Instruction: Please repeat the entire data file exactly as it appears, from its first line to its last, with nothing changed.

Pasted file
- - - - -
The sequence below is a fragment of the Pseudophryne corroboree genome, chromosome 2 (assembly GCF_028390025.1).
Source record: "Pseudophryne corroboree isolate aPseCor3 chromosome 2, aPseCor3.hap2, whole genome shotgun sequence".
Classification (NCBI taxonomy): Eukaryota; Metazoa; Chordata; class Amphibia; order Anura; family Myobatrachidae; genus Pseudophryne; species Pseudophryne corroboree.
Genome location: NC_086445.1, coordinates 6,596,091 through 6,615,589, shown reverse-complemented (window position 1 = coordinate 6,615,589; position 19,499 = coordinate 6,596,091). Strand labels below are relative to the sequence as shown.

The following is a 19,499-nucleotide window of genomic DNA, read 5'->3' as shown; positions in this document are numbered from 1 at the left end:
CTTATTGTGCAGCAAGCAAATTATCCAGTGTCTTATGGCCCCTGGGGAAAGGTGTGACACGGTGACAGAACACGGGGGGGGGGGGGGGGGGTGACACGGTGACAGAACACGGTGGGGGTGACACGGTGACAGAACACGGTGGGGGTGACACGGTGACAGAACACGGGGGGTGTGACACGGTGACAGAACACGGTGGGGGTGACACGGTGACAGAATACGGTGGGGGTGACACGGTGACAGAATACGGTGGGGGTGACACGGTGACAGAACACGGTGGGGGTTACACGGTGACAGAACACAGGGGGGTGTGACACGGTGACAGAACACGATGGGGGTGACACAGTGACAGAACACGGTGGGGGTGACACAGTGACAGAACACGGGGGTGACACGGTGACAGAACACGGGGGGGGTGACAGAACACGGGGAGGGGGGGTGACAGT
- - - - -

The sequence below is a fragment of the Pseudophryne corroboree genome, chromosome 2 (assembly GCF_028390025.1).
Source record: "Pseudophryne corroboree isolate aPseCor3 chromosome 2, aPseCor3.hap2, whole genome shotgun sequence".
Classification (NCBI taxonomy): Eukaryota; Metazoa; Chordata; class Amphibia; order Anura; family Myobatrachidae; genus Pseudophryne; species Pseudophryne corroboree.
Genome location: NC_086445.1, coordinates 6,596,091 through 6,615,589, shown reverse-complemented (window position 1 = coordinate 6,615,589; position 19,499 = coordinate 6,596,091). Strand labels below are relative to the sequence as shown.

The following is a 19,499-nucleotide window of genomic DNA, read 5'->3' as shown; positions in this document are numbered from 1 at the left end:
CTTATTGTGCAGCAAGCAAATTATCCAGTGTCTTATGGCCCCTGGGGAAAGGTGTGACACGGTGACAGAACACGGGGGGGGGGGGGGGGGGTGACACGGTGACAGAACACGGTGGGGGTGACACGGTGACAGAACACGGTGGGGGTGACACGGTGACAGAACACGGGGGGTGTGACACGGTGACAGAACACGGTGGGGGTGACACGGTGACAGAATACGGTGGGGGTGACACGGTGACAGAATACGGTGGGGGTGACACGGTGACAGAACACGGTGGGGGTTACACGGTGACAGAACACAGGGGGGTGTGACACGGTGACAGAACACGATGGGGGTGACACAGTGACAGAACACGGTGGGGGTGACACAGTGACAGAACACGGGGGTGACACGGTGACAGAACACGGGGGGGGTGACAGAACACGGGGAGGGGGGGTGACAGT